Tzipi Livni is running against the embodiment of dumb military macho, and she’s responding wrong.
In a Ha’aretz piece this morning (in Hebrew), political reporter Mazal Mualam tells us that Livni’s main competition in Kadima, Shaul Mofaz is conducting “a negative campaign against Livni, focused on her lack of military experience” while Livni “is refraining from personal attacks.” Instead, she’s trying to set her own defense agenda, most recently by touring the northern border with the Italian foreign minister. It’s a quieter version of an ad about phone calls at 3 a.m. to the commander-in-chief.
Livni, let me stress, is far too hawkish for my tastes. A colleague who covers diplomacy describes her as a person who lacks empathy, a quality needed for good negotiation: You don’t have to agree with the person across the table, but it’s valuable to understand how he or she thinks. That said, she’s more of a diplomat than her rivals within Kadima, or outside of it. Labor’s Ehud Barak not only flubbed his chance, he has rationalized his failure by dismissing the very possibility of peace, reinforcing the right’s politics of despair. His line is, “If I couldn’t do it, it can’t be done.” Fortunately, in a multiparty system, I’m not constrained to vote for Barak, Bibi Netanyahu, or whoever Kadima picks. But how Kadima goes about making the choice still matters.
Mofaz is an ex-chief of staff who exemplifies how mediocre the officer class has become. Mofaz’s message is that a woman can’t be prime minister because the job requires a general with combat experience. Livni is wrong to let his attacks stand; silence legitimizes them. (See under: Swift Boat.) Livni should answer that Mofaz is sorely lacking in experience in civilian realms including economics, law, and diplomacy, where her own resume is rich. The army, she should argue, is a subcontractor carrying out policy by other means for the government. The government chooses policy based on wider considerations than those taught in officer’s school. Or rather, it should.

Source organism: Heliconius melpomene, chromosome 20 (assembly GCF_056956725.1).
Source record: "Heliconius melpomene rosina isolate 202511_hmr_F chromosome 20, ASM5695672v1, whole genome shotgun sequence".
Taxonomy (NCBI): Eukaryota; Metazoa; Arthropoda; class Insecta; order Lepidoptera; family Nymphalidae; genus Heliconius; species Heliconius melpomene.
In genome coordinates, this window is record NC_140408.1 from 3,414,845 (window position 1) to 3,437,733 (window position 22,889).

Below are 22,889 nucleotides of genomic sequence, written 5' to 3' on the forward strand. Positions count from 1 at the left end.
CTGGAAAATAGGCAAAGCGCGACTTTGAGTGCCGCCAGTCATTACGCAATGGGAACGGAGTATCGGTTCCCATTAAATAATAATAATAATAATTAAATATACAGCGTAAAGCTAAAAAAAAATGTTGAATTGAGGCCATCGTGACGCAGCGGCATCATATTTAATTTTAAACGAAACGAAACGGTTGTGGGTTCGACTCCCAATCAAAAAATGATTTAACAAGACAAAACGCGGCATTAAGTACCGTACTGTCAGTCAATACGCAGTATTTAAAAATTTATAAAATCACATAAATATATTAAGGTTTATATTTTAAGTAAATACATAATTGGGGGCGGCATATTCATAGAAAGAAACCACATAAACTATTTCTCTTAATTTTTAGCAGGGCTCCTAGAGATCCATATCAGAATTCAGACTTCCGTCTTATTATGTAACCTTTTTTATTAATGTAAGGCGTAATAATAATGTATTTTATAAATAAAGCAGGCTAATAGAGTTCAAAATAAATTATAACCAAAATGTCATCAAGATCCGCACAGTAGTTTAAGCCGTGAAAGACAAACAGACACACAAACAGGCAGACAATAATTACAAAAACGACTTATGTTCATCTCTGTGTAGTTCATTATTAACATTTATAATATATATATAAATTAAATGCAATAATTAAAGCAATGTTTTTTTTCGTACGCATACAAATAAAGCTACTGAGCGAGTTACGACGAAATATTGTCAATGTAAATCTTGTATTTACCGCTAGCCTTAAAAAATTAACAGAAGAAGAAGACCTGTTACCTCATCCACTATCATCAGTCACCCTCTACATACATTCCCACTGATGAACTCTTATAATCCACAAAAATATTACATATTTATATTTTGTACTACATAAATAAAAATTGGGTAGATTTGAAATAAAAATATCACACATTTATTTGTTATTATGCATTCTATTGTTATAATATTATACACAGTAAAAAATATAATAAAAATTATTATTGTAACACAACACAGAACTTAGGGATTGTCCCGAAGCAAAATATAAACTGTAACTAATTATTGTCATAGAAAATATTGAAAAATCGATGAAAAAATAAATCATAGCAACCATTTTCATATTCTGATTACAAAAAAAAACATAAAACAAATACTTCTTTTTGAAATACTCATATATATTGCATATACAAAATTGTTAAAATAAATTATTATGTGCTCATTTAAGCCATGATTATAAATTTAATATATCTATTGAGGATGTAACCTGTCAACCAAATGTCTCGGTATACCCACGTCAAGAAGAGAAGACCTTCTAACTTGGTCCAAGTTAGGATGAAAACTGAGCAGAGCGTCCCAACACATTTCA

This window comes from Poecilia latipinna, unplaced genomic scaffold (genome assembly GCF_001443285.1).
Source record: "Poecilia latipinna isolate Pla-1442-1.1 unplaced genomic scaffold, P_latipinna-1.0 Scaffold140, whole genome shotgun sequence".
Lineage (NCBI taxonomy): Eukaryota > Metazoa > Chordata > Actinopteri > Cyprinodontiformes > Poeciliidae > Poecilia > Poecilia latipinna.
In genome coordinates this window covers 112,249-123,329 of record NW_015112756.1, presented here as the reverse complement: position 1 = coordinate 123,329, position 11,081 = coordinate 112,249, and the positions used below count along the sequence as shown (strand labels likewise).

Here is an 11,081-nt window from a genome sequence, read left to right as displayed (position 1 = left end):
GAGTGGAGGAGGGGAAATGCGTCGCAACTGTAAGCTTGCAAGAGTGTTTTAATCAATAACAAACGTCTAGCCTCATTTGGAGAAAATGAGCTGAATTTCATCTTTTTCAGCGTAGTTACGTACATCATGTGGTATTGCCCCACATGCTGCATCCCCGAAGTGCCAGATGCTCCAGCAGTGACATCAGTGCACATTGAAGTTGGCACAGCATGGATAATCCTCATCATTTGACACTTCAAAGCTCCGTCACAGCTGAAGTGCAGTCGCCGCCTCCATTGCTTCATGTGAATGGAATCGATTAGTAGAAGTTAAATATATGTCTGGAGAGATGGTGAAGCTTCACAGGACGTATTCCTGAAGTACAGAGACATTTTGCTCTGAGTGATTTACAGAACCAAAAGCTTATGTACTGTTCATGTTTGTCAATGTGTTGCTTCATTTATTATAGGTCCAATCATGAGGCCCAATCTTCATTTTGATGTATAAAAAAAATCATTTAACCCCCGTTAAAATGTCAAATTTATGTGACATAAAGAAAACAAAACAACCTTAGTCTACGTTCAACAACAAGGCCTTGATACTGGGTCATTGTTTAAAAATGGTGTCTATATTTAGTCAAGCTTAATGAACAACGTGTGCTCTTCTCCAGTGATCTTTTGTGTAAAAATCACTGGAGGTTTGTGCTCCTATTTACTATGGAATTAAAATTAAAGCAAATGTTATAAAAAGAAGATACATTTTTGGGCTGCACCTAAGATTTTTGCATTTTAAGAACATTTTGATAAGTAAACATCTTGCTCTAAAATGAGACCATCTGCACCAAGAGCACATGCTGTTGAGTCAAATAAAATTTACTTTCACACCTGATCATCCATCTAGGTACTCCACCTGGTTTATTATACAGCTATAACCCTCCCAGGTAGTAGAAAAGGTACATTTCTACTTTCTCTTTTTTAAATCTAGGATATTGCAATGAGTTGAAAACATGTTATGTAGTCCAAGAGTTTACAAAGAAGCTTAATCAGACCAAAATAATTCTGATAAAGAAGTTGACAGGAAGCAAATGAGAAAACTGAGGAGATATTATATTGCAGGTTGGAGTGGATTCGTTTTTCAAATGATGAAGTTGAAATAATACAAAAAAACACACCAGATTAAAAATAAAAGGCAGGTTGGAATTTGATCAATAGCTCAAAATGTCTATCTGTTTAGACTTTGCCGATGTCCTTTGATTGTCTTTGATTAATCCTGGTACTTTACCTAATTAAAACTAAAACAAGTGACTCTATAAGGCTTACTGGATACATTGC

In theory, Livni could also find a surrogate to ask aloud what Mofaz’s great military accomplishments are, but that would be a bad move. If she wins the primary, she’ll face off against Barak, who does have a glowing military record – and nonetheless proved as prime minister that being an officer was poor training for running a civilian organization.
Of course, what Mofaz really means by “experience” is something unprintable in this polite blog, and which Livni does lack, and which is not a necessary qualification for PM. She should challenge his claim directly, and suggest that intelligence is a more helpful quality for the job.
Unlike Hillary Clinton, Livni got her experience on her own. But Hillary, much more consciously feminist, also slipped into trying to out-macho the men, rather than challenging the assumptions. I can’t blame Livni, running in a hawkish party, for being uncertain how to respond. Ironically, though, the best defense against Mofaz would a strong attack on his one-dimensional and largely irrelevant c.v.